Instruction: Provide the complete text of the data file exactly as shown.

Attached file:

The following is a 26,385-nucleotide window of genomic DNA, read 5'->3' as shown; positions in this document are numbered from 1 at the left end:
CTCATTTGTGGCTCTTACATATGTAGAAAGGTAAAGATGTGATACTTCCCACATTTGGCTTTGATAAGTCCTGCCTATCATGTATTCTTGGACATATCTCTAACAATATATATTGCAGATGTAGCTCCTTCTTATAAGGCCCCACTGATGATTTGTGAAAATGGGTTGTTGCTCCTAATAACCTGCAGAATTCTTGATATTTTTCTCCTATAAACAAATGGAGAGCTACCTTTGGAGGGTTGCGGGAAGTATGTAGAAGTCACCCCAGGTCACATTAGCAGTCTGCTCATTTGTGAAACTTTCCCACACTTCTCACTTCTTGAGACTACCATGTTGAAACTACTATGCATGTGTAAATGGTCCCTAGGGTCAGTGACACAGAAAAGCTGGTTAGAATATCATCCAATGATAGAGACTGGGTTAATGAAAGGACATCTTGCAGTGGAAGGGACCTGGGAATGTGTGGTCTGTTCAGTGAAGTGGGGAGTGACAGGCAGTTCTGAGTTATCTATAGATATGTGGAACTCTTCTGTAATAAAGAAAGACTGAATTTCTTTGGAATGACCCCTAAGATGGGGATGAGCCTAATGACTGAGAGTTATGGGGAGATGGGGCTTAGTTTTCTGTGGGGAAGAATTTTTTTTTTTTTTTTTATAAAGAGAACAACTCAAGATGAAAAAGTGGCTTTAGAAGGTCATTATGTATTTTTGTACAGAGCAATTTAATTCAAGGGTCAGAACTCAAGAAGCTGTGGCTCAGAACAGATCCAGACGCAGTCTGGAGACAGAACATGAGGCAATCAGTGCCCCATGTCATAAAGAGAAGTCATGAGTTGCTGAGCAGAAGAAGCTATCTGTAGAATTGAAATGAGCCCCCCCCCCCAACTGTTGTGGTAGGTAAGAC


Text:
The following is a 26,385-nucleotide window of genomic DNA, read 5'->3' as shown; positions in this document are numbered from 1 at the left end:
CTCATTTGTGGCTCTTACATATGTAGAAAGGTAAAGATGTGATACTTCCCACATTTGGCTTTGATAAGTCCTGCCTATCATGTATTCTTGGACATATCTCTAACAATATATATTGCAGATGTAGCTCCTTCTTATAAGGCCCCACTGATGATTTGTGAAAATGGGTTGTTGCTCCTAATAACCTGCAGAATTCTTGATATTTTTCTCCTATAAACAAATGGAGAGCTACCTTTGGAGGGTTGCGGGAAGTATGTAGAAGTCACCCCAGGTCACATTAGCAGTCTGCTCATTTGTGAAACTTTCCCACACTTCTCACTTCTTGAGACTACCATGTTGAAACTACTATGCATGTGTAAATGGTCCCTAGGGTCAGTGACACAGAAAAGCTGGTTAGAATATCATCCAATGATAGAGACTGGGTTAATGAAAGGACATCTTGCAGTGGAAGGGACCTGGGAATGTGTGGTCTGTTCAGTGAAGTGGGGAGTGACAGGCAGTTCTGAGTTATCTATAGATATGTGGAACTCTTCTGTAATAAAGAAAGACTGAATTTCTTTGGAATGACCCCTAAGATGGGGATGAGCCTAATGACTGAGAGTTATGGGGAGATGGGGCTTAGTTTTCTGTGGGGAAGAATTTTTTTTTTTTTTTTTATAAAGAGAACAACTCAAGATGAAAAAGTGGCTTTAGAAGGTCATTATGTATTTTTGTACAGAGCAATTTAATTCAAGGGTCAGAACTCAAGAAGCTGTGGCTCAGAACAGATCCAGACGCAGTCTGGAGACAGAACATGAGGCAATCAGTGCCCCATGTCATAAAGAGAAGTCATGAGTTGCTGAGCAGAAGAAGCTATCTGTAGAATTGAAATGAGCCCCCCCCCCCAACTGTTGTGGTAGGTAAGAC